Could the millennial trend of quality over price lead to more fast food restaurants like Subway to become a dying brand?
One of the biggest trends of 2017 has been the onslaught of dying brick and mortar retail stores, with an estimated 7000 to be closed by the end of this year.¬† But along with this of course are declines in dining out, as seen by the bankruptcy of chains such as the Ignite Restaurant Group which was part of a total¬†1500 chain restaurant stores¬†to close this year.
And sadly, the majority of those restaurant closures came from a single well-known chain…. Subway.
‚ÄúSubway is in the¬†midst of a massive transformation,¬†and change of this size takes time,‚ÄĚ a representative for the company¬†told Business Insider. ‚ÄúOur goal is to strengthen the Subway brand in every market around the world to give Subway franchisees the greatest opportunity to successfully grow their businesses.‚ÄĚ
Confirming that Subway has indeed peaked in its 5 decades-long business¬†cycle, even as management desperately attempts to engineer a soft landing,¬†a Subway representative said that another 909 locations have been closed in 2017, representing more than 3% of the chain‚Äôs¬†2016 U.S. stores.
This is the second consecutive year that subway has closed hundreds of locations.¬†The company is currently operating 25,835 shops in the U.S., compared with¬†26,744 at the end of 2016.¬†Sales in 2016 have also declined -1.70% after 359 locations were dropped.¬†It‚Äôs¬†evident that a domestic sales slowdown has rippled its way through the company in 2017, and will most likely persist¬†through 2018.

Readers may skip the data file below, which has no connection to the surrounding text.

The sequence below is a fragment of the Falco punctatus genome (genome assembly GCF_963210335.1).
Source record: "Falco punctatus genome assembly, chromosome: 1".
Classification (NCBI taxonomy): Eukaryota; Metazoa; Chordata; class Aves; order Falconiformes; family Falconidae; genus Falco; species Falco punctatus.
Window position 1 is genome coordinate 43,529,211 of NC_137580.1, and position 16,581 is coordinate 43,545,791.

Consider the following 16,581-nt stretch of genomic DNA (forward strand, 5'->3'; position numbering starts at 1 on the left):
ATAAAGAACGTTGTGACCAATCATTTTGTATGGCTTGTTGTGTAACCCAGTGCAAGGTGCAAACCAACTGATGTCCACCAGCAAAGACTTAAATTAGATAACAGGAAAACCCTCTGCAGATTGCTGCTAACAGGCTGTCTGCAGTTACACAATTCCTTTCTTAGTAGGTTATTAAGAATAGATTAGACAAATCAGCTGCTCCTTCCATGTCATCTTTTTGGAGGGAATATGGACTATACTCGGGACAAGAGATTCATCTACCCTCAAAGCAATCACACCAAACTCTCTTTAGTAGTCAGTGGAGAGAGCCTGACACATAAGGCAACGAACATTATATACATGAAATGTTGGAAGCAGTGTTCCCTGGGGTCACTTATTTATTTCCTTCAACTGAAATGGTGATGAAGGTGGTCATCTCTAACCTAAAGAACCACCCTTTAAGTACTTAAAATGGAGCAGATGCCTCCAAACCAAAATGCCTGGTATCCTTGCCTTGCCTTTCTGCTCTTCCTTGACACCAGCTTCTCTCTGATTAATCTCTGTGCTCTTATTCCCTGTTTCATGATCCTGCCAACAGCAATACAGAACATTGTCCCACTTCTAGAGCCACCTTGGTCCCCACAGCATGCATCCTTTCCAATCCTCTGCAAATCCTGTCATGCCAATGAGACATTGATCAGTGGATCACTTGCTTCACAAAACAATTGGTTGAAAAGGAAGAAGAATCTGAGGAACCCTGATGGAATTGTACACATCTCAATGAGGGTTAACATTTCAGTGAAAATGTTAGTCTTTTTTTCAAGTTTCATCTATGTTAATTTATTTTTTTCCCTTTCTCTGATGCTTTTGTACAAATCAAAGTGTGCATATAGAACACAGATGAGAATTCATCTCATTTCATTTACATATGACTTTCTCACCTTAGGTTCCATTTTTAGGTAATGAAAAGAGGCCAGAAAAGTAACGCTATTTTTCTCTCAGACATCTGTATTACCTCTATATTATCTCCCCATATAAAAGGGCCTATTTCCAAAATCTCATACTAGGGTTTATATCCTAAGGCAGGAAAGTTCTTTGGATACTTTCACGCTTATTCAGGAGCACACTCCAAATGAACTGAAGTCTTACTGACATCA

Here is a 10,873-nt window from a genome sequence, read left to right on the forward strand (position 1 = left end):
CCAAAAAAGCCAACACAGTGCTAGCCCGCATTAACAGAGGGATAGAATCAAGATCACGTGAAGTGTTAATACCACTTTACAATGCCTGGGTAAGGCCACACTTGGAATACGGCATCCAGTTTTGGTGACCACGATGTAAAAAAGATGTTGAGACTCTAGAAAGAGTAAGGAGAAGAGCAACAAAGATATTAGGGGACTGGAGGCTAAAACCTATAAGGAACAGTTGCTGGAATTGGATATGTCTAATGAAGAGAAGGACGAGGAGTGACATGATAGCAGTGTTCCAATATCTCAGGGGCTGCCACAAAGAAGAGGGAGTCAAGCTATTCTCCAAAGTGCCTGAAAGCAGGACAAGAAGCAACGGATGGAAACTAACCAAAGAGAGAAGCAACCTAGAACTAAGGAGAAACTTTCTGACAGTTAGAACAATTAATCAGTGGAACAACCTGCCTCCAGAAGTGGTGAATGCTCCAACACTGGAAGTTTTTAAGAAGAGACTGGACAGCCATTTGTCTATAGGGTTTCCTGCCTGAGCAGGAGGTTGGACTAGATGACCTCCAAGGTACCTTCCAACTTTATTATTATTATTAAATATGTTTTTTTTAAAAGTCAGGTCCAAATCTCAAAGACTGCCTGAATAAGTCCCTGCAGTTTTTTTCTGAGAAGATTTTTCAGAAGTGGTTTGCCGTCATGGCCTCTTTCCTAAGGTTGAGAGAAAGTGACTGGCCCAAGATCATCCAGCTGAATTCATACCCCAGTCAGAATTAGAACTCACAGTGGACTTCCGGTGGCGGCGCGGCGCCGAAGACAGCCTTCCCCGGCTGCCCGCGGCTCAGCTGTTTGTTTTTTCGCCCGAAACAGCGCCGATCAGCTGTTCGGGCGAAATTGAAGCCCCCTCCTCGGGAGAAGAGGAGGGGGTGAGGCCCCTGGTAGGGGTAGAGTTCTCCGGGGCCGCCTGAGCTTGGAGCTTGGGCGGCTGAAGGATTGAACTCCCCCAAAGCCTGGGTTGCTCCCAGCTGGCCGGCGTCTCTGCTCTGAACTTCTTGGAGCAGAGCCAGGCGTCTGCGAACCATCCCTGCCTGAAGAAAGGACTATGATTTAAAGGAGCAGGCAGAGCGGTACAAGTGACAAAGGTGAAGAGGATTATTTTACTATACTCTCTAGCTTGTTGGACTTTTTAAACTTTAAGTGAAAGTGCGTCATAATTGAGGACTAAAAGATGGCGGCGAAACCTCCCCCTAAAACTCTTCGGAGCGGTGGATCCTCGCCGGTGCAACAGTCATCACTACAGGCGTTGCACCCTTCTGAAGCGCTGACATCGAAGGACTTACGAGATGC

There is more bad news: the company‚Äôs¬†international business has stalled with the decline¬†of 471 international shops. In 2017, the chain had 44,014 worldwide, down from its 44,485 stores in 2016. Subway has failed to keep pace with¬†fast-casual competitors: Panera,¬†Starbucks, and Sweetgreen, as the company, is not deemed cool by millennials. –¬†Zerohedge
Just as the advent of games and apps on inexpensive tablet devices are replacing toys for most children, so too are ‘assembly line’ restaurants failing to entice an entire generation of eaters who demand an experience and quality over lower prices and convenience.
Every 50 years or so retail goes through a paradigm shift that comes from either economics, technology and innovation, demographics, or some other cultural shift that finds what was once on top no longer in demand by the consumer.¬† And since most shopping today is quickly moving to the convenience and speed that online portals now provide, when consumers, especially millennials, do leave their homes to go out, if restaurants now don’t provide an experience as well as quality then they too could soon end up on the chopping blocks.
Kenneth Schortgen Jr¬†is¬†a writer for¬†The Daily Economist,¬†Secretsofthefed.com,¬†Roguemoney.net, and¬†Viral Liberty, and hosts¬†the popular¬†youtube podcast¬†on Mondays, Wednesdays and Fridays.¬†Ken can also¬†be heard Wednesday afternoons giving an weekly economic report on the¬†Angel Clark radio show.